or Connect
Styleforum › Forums › Culture › Entertainment and Culture › Hip-hop culture hurting NFL
New Posts  All Forums:Forum Nav:

Hip-hop culture hurting NFL

post #1 of 134
Thread Starter 
Of course, he's right!

http://msn.foxsports.com/nfl/story/7343980?print=true
post #2 of 134
Hurting the NFL? How about hurting the USA?! We can argue all day about the music, and the rhymes, 'flow', 'beats', lyrics, etc., but to claim that hip-hop culture is anything but a cancer on our society is wilfull blindness.
post #3 of 134
I don't buy into his whole racial spin on it -- the owners should just dump their troublemakers. The resulting demographics will be whatever they'll be. No, some people won't like it. That's life. It's FOOTBALL, after all.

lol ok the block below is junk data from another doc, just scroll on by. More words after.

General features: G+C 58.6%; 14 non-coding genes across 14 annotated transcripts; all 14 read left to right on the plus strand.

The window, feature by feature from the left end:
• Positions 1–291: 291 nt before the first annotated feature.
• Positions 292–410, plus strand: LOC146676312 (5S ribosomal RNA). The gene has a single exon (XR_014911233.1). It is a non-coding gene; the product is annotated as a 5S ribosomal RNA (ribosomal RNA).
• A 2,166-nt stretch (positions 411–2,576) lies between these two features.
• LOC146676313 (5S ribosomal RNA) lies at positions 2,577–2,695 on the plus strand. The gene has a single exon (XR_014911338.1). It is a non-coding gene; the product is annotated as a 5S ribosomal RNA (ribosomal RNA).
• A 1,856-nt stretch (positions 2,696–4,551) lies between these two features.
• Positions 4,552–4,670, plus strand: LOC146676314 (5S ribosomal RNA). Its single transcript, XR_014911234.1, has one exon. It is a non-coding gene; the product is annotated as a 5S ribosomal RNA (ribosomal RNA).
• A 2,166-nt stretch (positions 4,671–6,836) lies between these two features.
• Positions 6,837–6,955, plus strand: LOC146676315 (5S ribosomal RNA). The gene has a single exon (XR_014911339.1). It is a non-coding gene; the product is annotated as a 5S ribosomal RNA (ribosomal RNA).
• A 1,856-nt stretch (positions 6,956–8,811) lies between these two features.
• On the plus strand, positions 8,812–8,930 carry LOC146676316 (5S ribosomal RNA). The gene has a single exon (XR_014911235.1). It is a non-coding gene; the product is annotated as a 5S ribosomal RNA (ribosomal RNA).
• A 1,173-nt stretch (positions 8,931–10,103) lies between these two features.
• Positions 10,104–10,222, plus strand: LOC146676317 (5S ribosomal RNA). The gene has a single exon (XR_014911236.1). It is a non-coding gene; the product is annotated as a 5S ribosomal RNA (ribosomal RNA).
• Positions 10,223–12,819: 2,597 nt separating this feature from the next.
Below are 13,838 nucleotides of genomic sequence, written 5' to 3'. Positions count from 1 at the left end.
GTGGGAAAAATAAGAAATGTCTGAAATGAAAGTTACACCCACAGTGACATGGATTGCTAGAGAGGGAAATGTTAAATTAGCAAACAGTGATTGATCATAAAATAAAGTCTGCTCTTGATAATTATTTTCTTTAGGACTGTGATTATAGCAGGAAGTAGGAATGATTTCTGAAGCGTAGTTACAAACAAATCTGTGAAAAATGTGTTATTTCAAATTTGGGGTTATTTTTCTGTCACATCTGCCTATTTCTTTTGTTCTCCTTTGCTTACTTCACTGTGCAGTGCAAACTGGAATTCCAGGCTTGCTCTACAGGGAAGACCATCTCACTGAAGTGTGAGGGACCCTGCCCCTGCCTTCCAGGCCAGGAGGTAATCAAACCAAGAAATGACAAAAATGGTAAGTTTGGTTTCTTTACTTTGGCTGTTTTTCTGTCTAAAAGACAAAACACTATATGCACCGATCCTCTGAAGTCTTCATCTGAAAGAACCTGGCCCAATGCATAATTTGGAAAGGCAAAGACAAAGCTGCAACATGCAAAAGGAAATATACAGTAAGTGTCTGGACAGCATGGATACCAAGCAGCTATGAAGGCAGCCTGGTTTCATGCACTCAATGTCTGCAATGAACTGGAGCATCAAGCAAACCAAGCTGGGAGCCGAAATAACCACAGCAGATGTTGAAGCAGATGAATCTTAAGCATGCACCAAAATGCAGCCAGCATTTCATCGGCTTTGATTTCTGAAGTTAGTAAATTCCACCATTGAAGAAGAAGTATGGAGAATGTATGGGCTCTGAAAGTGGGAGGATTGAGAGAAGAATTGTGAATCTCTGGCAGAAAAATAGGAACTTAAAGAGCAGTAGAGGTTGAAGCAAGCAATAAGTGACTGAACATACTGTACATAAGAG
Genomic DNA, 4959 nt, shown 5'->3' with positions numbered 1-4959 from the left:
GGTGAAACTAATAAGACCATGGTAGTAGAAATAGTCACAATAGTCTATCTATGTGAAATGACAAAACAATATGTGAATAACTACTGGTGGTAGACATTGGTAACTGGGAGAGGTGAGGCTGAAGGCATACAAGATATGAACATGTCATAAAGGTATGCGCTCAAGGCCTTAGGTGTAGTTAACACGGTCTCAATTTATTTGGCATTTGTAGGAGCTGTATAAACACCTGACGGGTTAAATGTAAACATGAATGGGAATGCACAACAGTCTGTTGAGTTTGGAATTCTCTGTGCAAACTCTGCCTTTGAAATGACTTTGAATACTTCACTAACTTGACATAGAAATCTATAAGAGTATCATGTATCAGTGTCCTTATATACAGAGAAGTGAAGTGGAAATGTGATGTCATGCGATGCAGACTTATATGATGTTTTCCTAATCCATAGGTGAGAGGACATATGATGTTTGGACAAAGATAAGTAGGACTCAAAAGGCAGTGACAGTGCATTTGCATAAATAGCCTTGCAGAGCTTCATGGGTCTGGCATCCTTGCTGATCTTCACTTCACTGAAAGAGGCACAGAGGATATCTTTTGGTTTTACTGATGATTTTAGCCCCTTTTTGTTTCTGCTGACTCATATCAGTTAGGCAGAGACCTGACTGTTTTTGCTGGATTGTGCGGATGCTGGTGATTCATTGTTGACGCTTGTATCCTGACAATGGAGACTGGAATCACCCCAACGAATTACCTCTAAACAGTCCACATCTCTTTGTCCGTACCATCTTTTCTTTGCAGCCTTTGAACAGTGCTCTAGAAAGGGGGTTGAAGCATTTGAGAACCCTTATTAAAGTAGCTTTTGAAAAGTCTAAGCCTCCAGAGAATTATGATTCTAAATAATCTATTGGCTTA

post #4 of 134
Quote:
Originally Posted by romafan View Post
Hurting the NFL? How about hurting the USA?! We can argue all day about the music, and the rhymes, 'flow', 'beats', lyrics, etc., but to claim that hip-hop culture is anything but a cancer on our society is wilfull blindness.

what is this "hip-hop culture" that you are so adamantly against?
post #5 of 134
Quote:
Originally Posted by mizanation View Post
what is this "hip-hop culture" that you are so adamantly against?
Maybe gangsta? You know, hip-hop, gangsta, same thing.
post #6 of 134
A white person probably couldn't write that article without catching major heat. I think it's an interesting argument. I also happen to disagree with most of what was written.

I think that when teams are winning problems are kept in check or swept under the rug. Who knows when a Randy incident is going to occur. I don't buy the fact he changed -- he's been a problem for too long. All it takes is for Brady to go down with an injury, his backup to come in and struggle and Moss starts mouthing off to the media.